Sunday, September 28, 2014

Restaurants, Galleries & Adobe

September 28, 2014
Roadrunner RV Park
Pojoaque, New Mexico

Sante Fe is a nice town, but just a little too touristy for me. Building codes demand that any new building be adobe style.  The locals refer to this as "Santa Fake" since everything appears to be much older than it is.  Surrounding the main plaza are restaurants, galleries and shops.  Most of the museums are farther out from town on Museum Hill.

New Mexico has a very unusual capital.  It is stuccoed in the adobe style and has a flat roof like all the other buildings.

Inside it is quite pretty.

This is the stained glass roof in the center of the building.

Outdoor sculpture on Museum Hill.

Several dozen of these fish were sticking out of the sand.

Ladders, Trails & Radioactivity

September 27, 2014
Roadrunner RV Park
Pojoaque, New Mexico

We are staying a couple of miles north of Santa Fe, NM for about a week until we leave for the Albuquerque Balloon Fest.

Santa Fe is a nice town, but there are too many tourist for my tastes.  Some of the locals call it "Santa Fake" because all of the buildings are constructed to look like they are several hundreds of years old.

We have been taking day trips seeing the surrounding area.  On our way to Los Alamos area our first stop was the Bandelier National Monument.  Visitors are only allowed to access the site via a shuttle bus. It was about an half hour ride to Frijoles Canyon, home of the Ancestral Pueblo people ("Anasazi" is now considered politically incorrect).  Numerous structures are still standing against the canyon walls with trails along the canyon floor linking the sites together.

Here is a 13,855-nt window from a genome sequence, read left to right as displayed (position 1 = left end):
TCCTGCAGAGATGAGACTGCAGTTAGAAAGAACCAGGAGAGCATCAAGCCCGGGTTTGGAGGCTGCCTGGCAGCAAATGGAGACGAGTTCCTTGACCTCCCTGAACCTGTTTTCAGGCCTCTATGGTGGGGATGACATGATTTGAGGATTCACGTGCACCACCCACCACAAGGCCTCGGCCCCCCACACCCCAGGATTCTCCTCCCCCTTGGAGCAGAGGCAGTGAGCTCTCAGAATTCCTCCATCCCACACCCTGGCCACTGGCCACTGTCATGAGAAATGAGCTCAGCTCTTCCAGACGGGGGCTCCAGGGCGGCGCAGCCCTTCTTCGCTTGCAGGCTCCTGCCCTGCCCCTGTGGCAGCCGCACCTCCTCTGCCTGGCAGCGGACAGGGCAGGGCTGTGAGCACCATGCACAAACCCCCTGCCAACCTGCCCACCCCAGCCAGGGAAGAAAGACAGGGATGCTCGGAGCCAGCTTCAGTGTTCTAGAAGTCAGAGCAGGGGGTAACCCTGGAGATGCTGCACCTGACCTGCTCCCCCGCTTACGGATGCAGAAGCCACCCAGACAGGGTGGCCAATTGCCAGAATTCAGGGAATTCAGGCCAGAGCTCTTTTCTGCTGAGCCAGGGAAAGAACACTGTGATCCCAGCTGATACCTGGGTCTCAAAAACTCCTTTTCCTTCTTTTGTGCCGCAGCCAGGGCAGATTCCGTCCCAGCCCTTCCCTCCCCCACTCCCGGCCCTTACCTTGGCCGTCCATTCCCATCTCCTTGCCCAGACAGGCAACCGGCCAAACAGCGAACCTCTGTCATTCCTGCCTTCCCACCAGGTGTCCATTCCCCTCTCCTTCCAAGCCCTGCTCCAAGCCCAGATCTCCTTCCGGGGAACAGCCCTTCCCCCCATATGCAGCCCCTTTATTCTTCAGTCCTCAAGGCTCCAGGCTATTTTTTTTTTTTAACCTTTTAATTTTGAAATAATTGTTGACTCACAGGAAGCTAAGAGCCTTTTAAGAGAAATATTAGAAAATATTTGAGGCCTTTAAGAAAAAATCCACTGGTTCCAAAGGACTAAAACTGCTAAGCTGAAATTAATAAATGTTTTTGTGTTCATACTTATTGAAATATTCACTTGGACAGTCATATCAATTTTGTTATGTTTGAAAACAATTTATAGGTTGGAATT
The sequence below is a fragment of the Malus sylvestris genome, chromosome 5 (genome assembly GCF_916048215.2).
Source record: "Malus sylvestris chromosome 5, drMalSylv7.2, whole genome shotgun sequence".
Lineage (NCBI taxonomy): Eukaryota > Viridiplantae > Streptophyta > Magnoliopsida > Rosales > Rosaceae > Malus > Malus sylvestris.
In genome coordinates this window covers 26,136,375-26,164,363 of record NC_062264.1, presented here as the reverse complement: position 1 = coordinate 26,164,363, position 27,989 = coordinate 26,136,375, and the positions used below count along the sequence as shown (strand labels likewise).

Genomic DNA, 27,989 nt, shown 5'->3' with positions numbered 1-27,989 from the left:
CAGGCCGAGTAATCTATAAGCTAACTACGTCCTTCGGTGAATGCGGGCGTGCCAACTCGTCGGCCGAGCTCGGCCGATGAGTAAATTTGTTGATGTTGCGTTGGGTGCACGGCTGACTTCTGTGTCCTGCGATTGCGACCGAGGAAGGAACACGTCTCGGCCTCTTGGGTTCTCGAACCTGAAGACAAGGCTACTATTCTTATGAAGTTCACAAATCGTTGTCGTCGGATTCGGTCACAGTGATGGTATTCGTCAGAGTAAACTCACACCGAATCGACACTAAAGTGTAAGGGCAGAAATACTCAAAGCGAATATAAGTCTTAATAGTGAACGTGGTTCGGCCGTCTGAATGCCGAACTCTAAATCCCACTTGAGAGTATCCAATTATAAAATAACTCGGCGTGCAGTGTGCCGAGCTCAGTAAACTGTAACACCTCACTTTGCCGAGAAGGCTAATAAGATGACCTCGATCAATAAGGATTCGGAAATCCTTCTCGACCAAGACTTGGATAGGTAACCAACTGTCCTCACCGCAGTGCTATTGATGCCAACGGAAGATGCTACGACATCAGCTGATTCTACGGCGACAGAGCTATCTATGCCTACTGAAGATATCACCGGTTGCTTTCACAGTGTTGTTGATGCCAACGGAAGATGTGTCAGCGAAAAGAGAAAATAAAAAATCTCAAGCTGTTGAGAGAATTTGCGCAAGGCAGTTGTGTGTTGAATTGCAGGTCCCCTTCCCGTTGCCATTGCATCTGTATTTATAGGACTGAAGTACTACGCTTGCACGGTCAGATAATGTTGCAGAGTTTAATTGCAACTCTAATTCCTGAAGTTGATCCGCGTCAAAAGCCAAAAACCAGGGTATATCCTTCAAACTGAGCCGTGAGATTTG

There was a very bad flash flood last year, but this year has been dry.

We weren't sure of the meaning of this sign since it was about 65 - 70 at the time.

It turned out to be a lot further across the canyon floor than we originally thought.

Dave's best side.

It was kind of spooky being inside these structures.  I don't think I would want to spend the night here.